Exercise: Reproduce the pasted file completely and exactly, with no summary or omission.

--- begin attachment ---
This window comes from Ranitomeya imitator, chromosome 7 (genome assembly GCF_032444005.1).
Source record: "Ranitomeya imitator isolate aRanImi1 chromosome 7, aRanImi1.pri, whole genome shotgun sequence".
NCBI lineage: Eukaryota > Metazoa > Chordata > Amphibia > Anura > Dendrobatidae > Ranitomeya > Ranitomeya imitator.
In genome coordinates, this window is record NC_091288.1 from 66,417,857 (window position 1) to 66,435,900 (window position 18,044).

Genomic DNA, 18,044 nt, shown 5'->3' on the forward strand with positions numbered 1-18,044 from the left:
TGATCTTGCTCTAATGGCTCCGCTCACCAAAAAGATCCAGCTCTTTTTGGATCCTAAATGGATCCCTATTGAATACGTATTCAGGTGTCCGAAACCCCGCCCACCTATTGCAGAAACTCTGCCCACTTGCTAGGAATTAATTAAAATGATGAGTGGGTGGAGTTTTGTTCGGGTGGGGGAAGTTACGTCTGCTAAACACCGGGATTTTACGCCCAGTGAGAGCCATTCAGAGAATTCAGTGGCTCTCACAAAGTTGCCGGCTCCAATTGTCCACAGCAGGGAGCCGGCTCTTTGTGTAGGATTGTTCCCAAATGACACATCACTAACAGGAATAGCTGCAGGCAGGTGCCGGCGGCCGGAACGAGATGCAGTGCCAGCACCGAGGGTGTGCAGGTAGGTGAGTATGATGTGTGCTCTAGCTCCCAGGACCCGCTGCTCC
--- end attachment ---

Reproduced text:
This window comes from Ranitomeya imitator, chromosome 7 (genome assembly GCF_032444005.1).
Source record: "Ranitomeya imitator isolate aRanImi1 chromosome 7, aRanImi1.pri, whole genome shotgun sequence".
NCBI lineage: Eukaryota > Metazoa > Chordata > Amphibia > Anura > Dendrobatidae > Ranitomeya > Ranitomeya imitator.
In genome coordinates, this window is record NC_091288.1 from 66,417,857 (window position 1) to 66,435,900 (window position 18,044).

Genomic DNA, 18,044 nt, shown 5'->3' on the forward strand with positions numbered 1-18,044 from the left:
TGATCTTGCTCTAATGGCTCCGCTCACCAAAAAGATCCAGCTCTTTTTGGATCCTAAATGGATCCCTATTGAATACGTATTCAGGTGTCCGAAACCCCGCCCACCTATTGCAGAAACTCTGCCCACTTGCTAGGAATTAATTAAAATGATGAGTGGGTGGAGTTTTGTTCGGGTGGGGGAAGTTACGTCTGCTAAACACCGGGATTTTACGCCCAGTGAGAGCCATTCAGAGAATTCAGTGGCTCTCACAAAGTTGCCGGCTCCAATTGTCCACAGCAGGGAGCCGGCTCTTTGTGTAGGATTGTTCCCAAATGACACATCACTAACAGGAATAGCTGCAGGCAGGTGCCGGCGGCCGGAACGAGATGCAGTGCCAGCACCGAGGGTGTGCAGGTAGGTGAGTATGATGTGTGCTCTAGCTCCCAGGACCCGCTGCTCC